Studies on consumer credit card use reveal that a large percentage of credit card debt involves student cardholders. In response to the growing cases of bad credit and bankruptcy, schools and finance help groups aim to help students stay away from debt crisis through college credit education.
In survey conducted by Nellie Mae- a subsidiary of Sallie Mae, the nation’s leading student loan company, graduating student carry an average balance of $8,612 on their credit card accounts and half of this month is the average balance incurred by undergraduates.
Finance help experts put the blame on student credit card issuers since they are the ones who encourage young people to get more than one student credit card using smart marketing tactics. Read newspapers and magazine, surf the internet, watch television, and listen to radio broadcasts and notice how credit card companies use cunning advertisements to entice young people to sign up for a credit card.
Important Points to Ponder on your First Credit Card for Students
If you are a student, are you thinking about signing up for your own student credit card? If you already have one, do you still have plans to open another credit card account? Are you enticed to sign up for a new credit card because of the seemingly attractive offers? Do you think that you are prepared to manage a student credit card account or multiple accounts?
In a 2008 survey done by The Hartford Financial Services Group, 55% of parents reveal that their doubts as to whether young people (from ages 15-24) can really own up to financial independence. It is interesting to compare another survey by The Jump$tart Coalition for Financial Literary which proves that 48.3% of young people answered incorrectly on questions about fundamental personal finance skills.
Nowadays, classes on personal finance management are conducted in many universities and colleges in the hopes to help students avoid credit card debt and develop efficient skills in dealing with money matters. On January 2008, the National Endowment for Financial Education (NEFE) introduced an online course on financial management training which is called CashCourse. This online course is offered in 126 universities.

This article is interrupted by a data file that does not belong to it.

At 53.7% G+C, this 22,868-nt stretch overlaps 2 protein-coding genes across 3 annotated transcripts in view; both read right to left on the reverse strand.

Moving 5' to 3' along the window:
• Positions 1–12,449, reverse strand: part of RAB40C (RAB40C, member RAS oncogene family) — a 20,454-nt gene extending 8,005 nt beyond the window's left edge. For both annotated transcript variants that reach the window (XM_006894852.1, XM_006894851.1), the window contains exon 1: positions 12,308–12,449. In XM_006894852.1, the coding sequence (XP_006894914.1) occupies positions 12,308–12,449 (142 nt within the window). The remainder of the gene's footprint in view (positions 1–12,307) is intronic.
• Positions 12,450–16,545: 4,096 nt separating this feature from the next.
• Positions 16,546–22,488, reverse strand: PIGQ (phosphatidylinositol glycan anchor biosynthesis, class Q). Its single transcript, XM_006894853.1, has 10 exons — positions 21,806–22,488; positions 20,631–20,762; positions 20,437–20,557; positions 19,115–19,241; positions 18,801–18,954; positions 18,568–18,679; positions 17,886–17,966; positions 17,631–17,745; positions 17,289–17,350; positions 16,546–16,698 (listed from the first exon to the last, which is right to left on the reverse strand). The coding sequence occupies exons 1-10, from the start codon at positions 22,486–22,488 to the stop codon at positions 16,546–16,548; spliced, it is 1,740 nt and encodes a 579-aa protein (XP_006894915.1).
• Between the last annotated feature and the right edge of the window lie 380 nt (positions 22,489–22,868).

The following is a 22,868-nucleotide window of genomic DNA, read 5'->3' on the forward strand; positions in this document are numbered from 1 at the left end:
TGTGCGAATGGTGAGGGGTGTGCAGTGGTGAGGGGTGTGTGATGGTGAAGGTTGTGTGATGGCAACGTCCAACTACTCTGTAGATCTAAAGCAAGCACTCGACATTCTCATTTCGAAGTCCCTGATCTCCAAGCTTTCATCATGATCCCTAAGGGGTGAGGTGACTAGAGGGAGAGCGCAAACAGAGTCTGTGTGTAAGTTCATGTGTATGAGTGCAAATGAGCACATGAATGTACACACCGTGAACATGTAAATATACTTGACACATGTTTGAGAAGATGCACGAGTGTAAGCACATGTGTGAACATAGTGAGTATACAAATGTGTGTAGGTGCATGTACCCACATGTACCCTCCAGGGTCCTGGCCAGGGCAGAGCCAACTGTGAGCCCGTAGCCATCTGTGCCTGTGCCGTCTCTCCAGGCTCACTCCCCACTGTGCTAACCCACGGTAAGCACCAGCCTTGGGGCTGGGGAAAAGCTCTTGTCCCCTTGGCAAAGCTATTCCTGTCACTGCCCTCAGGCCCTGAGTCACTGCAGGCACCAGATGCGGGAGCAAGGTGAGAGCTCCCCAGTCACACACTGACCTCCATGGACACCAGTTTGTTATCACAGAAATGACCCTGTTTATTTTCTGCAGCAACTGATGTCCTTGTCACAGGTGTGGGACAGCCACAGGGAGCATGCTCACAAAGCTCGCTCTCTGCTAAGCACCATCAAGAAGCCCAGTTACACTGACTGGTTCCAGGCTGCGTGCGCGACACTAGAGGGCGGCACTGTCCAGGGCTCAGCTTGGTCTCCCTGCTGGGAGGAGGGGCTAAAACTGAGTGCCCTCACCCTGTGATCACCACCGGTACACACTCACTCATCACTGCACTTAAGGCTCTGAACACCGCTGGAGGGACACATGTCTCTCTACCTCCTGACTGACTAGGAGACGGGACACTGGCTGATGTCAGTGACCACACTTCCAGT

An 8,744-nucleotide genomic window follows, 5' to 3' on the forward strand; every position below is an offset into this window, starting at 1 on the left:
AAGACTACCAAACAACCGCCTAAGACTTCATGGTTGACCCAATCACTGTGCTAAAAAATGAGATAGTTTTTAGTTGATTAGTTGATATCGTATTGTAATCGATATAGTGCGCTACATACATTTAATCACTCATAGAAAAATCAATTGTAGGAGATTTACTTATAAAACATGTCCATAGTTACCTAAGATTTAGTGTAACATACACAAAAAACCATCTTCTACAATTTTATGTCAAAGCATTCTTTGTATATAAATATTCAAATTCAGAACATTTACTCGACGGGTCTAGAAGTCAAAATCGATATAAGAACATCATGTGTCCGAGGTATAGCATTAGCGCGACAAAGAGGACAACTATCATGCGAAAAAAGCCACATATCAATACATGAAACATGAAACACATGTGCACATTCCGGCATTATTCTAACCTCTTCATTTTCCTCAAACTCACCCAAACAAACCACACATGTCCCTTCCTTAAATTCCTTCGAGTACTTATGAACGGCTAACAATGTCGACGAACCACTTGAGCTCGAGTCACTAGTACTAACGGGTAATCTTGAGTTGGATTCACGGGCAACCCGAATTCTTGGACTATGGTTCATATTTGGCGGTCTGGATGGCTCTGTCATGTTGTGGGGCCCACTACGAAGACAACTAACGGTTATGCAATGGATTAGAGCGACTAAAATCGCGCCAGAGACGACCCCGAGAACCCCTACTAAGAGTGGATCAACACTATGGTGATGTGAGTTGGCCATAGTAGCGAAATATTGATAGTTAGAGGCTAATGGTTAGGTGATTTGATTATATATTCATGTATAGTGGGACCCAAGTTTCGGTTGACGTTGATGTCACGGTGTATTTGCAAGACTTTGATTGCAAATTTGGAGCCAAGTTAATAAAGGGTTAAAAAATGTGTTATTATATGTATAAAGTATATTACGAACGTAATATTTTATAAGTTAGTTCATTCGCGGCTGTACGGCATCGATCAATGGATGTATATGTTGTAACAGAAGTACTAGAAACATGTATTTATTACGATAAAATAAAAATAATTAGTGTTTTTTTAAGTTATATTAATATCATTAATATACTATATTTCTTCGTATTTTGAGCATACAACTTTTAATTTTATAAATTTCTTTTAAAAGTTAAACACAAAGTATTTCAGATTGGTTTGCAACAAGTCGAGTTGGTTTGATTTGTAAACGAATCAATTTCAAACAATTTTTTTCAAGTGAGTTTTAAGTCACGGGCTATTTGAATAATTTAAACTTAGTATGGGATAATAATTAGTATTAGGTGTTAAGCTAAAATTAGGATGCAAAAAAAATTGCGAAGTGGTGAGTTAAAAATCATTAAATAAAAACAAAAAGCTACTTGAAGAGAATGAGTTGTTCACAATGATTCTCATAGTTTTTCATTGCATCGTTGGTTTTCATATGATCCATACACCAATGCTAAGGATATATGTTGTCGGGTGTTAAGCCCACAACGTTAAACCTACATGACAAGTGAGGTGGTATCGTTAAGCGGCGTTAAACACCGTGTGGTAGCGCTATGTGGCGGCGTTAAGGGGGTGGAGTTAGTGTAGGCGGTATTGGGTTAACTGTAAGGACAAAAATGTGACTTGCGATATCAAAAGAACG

Learning Credit Card Terminologies
Every credit card holder must learn how credit cards really work and today, lessons on credit card terminologies included in a regular math class. When you read the fine print, it is crucial that you understand the meaning or implications of the specific terms such as interest rates, APR, transaction fees, repayment terms, closing costs, late penalty, pre-payment penalty, credit report, FICO score etc.
Understanding the basic terminologies is the key to making a smart credit card choice. If you know exactly how the costs are calculated, you can weigh your choices more efficiently, rather than just pick a credit that seems to offer a good deal.
Parents can also play a big role in helping teens and college students get out of bad debt. As a parent, you can share your personal tips on how to handle credit cards effectively. Guide your kids in looking for the right student credit card in the market or make recommendations based on your personal experience.
About the Author